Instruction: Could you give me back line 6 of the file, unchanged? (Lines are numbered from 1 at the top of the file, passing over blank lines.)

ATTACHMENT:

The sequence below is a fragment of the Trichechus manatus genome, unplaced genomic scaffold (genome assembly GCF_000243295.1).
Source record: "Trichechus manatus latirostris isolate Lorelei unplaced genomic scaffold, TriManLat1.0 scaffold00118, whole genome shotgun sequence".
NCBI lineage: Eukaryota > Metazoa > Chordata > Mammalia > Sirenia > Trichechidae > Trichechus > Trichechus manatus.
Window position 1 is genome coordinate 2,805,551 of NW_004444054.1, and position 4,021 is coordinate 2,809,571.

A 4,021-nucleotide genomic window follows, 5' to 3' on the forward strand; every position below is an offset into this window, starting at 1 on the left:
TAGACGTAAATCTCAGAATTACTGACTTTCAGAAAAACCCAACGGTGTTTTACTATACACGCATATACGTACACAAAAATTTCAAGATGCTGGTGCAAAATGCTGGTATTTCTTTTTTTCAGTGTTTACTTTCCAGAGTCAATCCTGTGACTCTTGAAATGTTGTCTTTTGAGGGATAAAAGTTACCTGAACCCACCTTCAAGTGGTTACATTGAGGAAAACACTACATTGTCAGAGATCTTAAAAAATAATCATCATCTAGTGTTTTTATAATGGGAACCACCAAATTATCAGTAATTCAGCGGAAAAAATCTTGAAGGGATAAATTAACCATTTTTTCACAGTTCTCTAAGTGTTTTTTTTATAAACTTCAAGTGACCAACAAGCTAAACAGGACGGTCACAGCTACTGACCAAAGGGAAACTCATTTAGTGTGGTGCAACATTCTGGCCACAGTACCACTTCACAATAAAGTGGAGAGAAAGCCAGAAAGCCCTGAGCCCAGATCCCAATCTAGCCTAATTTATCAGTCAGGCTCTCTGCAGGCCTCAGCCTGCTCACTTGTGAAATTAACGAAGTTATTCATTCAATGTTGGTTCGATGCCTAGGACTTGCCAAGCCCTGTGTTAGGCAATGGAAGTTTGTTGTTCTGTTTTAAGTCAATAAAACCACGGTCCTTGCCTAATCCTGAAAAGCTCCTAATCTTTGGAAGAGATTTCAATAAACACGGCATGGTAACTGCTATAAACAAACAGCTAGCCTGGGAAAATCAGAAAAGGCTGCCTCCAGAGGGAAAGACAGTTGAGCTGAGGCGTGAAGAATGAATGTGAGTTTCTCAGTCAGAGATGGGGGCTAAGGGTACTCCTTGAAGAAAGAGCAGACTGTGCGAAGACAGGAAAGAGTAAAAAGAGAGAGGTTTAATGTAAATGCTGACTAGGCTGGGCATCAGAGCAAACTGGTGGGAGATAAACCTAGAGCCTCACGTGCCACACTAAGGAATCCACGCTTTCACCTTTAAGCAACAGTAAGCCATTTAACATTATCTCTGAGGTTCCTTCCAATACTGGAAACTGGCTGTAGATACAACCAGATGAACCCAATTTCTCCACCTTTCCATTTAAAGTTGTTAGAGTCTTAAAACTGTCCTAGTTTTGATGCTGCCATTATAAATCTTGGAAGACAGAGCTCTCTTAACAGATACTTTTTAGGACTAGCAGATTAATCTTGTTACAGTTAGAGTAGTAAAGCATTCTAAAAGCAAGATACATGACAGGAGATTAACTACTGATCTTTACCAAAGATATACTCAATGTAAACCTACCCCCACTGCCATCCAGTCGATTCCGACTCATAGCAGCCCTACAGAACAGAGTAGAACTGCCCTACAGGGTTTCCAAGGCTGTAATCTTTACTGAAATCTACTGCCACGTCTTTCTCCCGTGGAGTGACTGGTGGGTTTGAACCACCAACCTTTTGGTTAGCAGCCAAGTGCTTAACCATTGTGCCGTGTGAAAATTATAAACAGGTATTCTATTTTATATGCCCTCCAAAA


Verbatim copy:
TAGACGTAAATCTCAGAATTACTGACTTTCAGAAAAACCCAACGGTGTTTTACTATACACGCATATACGTACACAAAAATTTCAAGATGCTGGTGCAAAATGCTGGTATTTCTTTTTTTCAGTGTTTACTTTCCAGAGTCAATCCTGTGACTCTTGAAATGTTGTCTTTTGAGGGATAAAAGTTACCTGAACCCACCTTCAAGTGGTTACATTGAGGAAAACACTACATTGTCAGAGATCTTAAAAAATAATCATCATCTAGTGTTTTTATAATGGGAACCACCAAATTATCAGTAATTCAGCGGAAAAAATCTTGAAGGGATAAATTAACCATTTTTTCACAGTTCTCTAAGTGTTTTTTTTATAAACTTCAAGTGACCAACAAGCTAAACAGGACGGTCACAGCTACTGACCAAAGGGAAACTCATTTAGTGTGGTGCAACATTCTGGCCACAGTACCACTTCACAATAAAGTGGAGAGAAAGCCAGAAAGCCCTGAGCCCAGATCCCAATCTAGCCTAATTTATCAGTCAGGCTCTCTGCAGGCCTCAGCCTGCTCACTTGTGAAATTAACGAAGTTATTCATTCAATGTTGGTTCGATGCCTAGGACTTGCCAAGCCCTGTGTTAGGCAATGGAAGTTTGTTGTTCTGTTTTAAGTCAATAAAACCACGGTCCTTGCCTAATCCTGAAAAGCTCCTAATCTTTGGAAGAGATTTCAATAAACACGGCATGGTAACTGCTATAAACAAACAGCTAGCCTGGGAAAATCAGAAAAGGCTGCCTCCAGAGGGAAAGACAGTTGAGCTGAGGCGTGAAGAATGAATGTGAGTTTCTCAGTCAGAGATGGGGGCTAAGGGTACTCCTTGAAGAAAGAGCAGACTGTGCGAAGACAGGAAAGAGTAAAAAGAGAGAGGTTTAATGTAAATGCTGACTAGGCTGGGCATCAGAGCAAACTGGTGGGAGATAAACCTAGAGCCTCACGTGCCACACTAAGGAATCCACGCTTTCACCTTTAAGCAACAGTAAGCCATTTAACATTATCTCTGAGGTTCCTTCCAATACTGGAAACTGGCTGTAGATACAACCAGATGAACCCAATTTCTCCACCTTTCCATTTAAAGTTGTTAGAGTCTTAAAACTGTCCTAGTTTTGATGCTGCCATTATAAATCTTGGAAGACAGAGCTCTCTTAACAGATACTTTTTAGGACTAGCAGATTAATCTTGTTACAGTTAGAGTAGTAAAGCATTCTAAAAGCAAGATACATGACAGGAGATTAACTACTGATCTTTACCAAAGATATACTCAATGTAAACCTACCCCCACTGCCATCCAGTCGATTCCGACTCATAGCAGCCCTACAGAACAGAGTAGAACTGCCCTACAGGGTTTCCAAGGCTGTAATCTTTACTGAAATCTACTGCCACGTCTTTCTCCCGTGGAGTGACTGGTGGGTTTGAACCACCAACCTTTTGGTTAGCAGCCAAGTGCTTAACCATTGTGCCGTGTGAAAATTATAAACAGGTATTCTATTTTATATGCCCTCCAAAA